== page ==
Fortunately I had a camera with me on that glorious morning. But it proved difficult to get the full scenery on screen. The title picture shows the full extent of the site I could take in with the lens on its widest setting. Still, this was a "tunnel view", far from the scene that had caused me to stop! The eye tends to rove and construct a much more encompassing view than can be caught with a fixed lens on camera. So I decided to construct a full panorama of the scene, as the eyes are roving, only possible to do on the fly with a digital camera. You may be surprised to learn, dear readers, that this panorama is the result of taking EIGHT pictures, and merging them together to obtain the full extent of my experience. You could not take it all in with just a glance, you would have to rove the scene with your eyes, but here it is, the full glory of my morning welcome. 

View of Hammarby Fabriksväg in direction of Sickla Lock

Invigorated by this photographic excess, I decided to repeat it on my way back home along the quays. When I arrived at the ferry boat quay, the boat coming from Central Stockholm was just about to dock. Rushing to a nice viewpoint, I quickly fired off eight shots again with my camera and put them together to get this wide panorama of Hammarby Bay.

Norra Hammarbyhamnen and Hammarby Bay seen from Luma Quay.

I apologize for the technical angle to this bucolic blog, but hope that the pictures can be judged on their own merit, irrespective of how they have been produced.

To finish the post in a more romantic timbre, why not listen to this song by a promising lady, singing about her time as "young virgin". I am sure that "young" is an appropriate caption for her, but am a bit unsure about the second term, considering her emphatic embracing of female lusciousness!

Wednesday 4 May 2016


Hammarby Canal at 5 am

I think I have mentioned this before: I have the habit of sleeping with a window slightly ajar, which does me a lot of good and provides for firm sleeping. Unless, of course, there is sudden noise in the middle of the night, which will get me wide awake.

This week, I was rather confident in expecting nightly serenity along Hammarby Canal. This was Ascension week after all, and most people had left town for a prolonged weekend. But to my surprise, heavy ruckus forced me out of bed this morning at the ungodly hour of 5 am! It sounded like a fire engine approaching with all alarms going at full blast. Thereafter, there was consistent noise as if a diesel-fired compressor was being put to good use.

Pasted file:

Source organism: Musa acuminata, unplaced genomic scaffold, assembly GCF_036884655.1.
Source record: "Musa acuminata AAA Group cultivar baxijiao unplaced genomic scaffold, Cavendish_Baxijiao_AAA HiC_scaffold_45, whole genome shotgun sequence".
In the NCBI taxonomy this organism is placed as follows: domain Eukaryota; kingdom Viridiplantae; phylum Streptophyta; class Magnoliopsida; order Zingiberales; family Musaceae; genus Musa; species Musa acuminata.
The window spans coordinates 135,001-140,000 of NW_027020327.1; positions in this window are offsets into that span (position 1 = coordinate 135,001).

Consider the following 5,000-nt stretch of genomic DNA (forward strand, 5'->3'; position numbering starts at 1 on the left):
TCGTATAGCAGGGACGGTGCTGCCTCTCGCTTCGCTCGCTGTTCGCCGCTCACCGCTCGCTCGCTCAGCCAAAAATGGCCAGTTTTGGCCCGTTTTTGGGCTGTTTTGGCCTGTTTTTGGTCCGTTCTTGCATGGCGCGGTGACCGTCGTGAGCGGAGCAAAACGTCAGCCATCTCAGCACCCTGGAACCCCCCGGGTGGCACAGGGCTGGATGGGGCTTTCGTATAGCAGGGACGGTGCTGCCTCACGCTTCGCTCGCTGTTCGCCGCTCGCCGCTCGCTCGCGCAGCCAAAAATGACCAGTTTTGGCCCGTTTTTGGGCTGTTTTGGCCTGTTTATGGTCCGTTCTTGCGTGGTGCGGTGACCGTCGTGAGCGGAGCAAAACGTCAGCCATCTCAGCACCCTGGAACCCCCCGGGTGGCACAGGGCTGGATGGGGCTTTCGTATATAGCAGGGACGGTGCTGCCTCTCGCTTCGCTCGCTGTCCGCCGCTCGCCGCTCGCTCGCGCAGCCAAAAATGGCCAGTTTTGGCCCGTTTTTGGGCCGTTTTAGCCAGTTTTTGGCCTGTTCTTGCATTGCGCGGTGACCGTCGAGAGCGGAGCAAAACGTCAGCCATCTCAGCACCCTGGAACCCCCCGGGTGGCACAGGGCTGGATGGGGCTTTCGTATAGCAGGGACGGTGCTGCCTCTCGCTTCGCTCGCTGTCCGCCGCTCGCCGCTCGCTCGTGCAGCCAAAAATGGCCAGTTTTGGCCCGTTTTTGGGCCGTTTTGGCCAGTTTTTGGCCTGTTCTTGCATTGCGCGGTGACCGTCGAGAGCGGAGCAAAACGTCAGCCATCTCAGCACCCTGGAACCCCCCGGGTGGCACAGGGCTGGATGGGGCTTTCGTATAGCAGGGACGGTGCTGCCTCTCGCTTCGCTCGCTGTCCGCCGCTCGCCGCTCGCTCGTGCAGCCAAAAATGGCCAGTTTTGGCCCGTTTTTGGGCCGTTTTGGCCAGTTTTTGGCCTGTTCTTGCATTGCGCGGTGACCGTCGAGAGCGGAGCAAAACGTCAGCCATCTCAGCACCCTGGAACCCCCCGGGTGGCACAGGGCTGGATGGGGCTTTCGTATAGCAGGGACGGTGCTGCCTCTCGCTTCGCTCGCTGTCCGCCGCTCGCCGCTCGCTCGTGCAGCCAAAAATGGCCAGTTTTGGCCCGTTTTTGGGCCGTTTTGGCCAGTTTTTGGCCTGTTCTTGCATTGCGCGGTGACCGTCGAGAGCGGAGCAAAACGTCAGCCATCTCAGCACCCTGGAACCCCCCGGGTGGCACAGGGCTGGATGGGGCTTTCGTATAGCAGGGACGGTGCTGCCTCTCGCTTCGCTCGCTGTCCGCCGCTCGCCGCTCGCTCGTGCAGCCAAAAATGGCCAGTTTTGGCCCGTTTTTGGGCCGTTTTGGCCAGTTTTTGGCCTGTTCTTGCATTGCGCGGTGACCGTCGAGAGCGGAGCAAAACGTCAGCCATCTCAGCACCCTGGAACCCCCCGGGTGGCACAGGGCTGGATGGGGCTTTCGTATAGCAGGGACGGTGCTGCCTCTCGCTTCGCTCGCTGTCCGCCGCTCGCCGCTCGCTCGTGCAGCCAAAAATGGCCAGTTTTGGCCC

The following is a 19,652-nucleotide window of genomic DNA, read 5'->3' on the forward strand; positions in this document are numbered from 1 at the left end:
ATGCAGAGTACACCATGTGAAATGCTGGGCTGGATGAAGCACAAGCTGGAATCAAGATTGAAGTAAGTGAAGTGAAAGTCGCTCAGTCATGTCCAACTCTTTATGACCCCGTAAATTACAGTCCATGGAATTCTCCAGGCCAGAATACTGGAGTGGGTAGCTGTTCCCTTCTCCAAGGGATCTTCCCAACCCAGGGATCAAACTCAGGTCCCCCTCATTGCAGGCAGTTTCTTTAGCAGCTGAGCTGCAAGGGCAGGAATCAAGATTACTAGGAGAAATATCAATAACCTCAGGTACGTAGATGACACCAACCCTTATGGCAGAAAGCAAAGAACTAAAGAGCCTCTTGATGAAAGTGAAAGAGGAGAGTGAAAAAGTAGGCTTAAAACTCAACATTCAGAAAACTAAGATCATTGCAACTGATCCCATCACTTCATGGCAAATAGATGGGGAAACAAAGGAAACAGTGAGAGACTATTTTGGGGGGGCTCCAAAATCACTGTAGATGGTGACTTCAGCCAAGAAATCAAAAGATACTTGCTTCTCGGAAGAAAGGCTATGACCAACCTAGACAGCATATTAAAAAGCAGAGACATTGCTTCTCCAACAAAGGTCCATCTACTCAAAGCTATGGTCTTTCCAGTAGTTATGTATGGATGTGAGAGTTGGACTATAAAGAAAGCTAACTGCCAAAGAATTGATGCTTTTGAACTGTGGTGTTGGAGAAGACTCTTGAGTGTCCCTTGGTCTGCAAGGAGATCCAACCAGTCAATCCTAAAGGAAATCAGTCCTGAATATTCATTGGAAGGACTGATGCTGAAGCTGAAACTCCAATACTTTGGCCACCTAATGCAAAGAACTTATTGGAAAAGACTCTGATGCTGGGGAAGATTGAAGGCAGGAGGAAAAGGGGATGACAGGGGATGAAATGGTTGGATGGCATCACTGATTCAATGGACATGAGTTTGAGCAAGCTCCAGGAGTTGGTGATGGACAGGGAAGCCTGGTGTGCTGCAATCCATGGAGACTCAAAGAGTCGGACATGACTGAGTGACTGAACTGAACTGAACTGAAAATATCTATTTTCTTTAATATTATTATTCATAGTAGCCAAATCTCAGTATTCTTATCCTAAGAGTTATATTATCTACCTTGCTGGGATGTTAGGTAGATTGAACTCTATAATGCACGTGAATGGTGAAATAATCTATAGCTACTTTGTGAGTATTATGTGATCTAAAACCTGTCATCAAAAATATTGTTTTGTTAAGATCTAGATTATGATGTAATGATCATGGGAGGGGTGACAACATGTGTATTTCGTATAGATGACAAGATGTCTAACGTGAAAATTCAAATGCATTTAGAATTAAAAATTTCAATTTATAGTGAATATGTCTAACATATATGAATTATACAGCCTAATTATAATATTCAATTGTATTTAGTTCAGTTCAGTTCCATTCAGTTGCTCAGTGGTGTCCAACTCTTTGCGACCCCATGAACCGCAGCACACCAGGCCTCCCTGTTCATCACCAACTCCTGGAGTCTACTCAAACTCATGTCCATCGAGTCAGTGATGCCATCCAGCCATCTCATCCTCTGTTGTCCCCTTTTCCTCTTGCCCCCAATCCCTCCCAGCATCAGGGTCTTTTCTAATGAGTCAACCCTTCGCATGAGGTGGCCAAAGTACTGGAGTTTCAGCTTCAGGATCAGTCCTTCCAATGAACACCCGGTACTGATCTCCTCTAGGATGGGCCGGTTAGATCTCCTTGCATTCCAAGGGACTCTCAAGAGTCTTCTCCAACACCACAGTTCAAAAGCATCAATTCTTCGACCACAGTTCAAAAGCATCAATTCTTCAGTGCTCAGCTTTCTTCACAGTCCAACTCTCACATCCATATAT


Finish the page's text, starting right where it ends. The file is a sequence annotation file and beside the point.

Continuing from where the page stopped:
Emptying the septic tank early in the morning

When I stumbled out on the balcony, still half-asleep, a beautiful morning scenery welcomed me, looking towards the west. The sun had risen just maybe 15 minutes earlier, but already managed to bath the quays in warm morning glow. But what about the ruckus? The above picture shows the source of it all. Apparently, the owner of the boat berching across the canal from my balcony had engaged a company to empty the vessel's septic tank! They thought nothing of doing the necessary at five in the morning!

Better rush away, lest people complain

The noise went on without relapse for a good 15 minutes. Thereafter, the lorry left in a hurry, as if afraid of being assaulted by angry residents. Well, they should have thought about this earlier. Considering the fact that a body of water, like Hammarby Canal, is bouncing sound waves upwards and around, residents in almost 500 apartments must have been disturbed in their well-deserved morning slumber by this sudden urge of house-cleaning. 

After stamping around in my apartment for a while, mightily enraged by this unthoughtful intrusion, I managed to calm down again and nourish my mind with positive thoughts. Hadn't this noise induced me to get up unusually early, and provided me with a nice morning view, to share with my readers? Furthermore, should I not consider this irresponsible intrusion as a sign that spring had arrived at long last?

Nobody in his right mind would order the emptying of a septic tank during an icy cold winter night at 5 am. It takes the mellow mornings of spring and summer to awaken the usually sedate Swede to untoward excesses. This ruckus was just the first sign of the "Summer Swede", changing into a Mediterranean "Happy-go-lucky" from having been a responsible Northener, whilst exiting his hibernation in glad anticipation of warmer tides ahead.  

Water valve cover on Hammarby Quay

I have to admit that even I, myself, am affected by this climatic influence on personality. Why not give in to the happy mood of spring and celebrate the arrival of warmer tides with a song that captures the fullness of the experience? I am thinking of a song group that could keep your spirits sprightly even in cold winter times, not to speak of welcoming the warmer season ahead. Like spring, these singers arrived with a flourish, but flourished only for a short while. The evil regime of the 'thirties put an abrupt end to it. But they live on for evermore in their songs, to delight generation after generation of listeners! Here we can enjoy a contemporary version of this famous ensemble.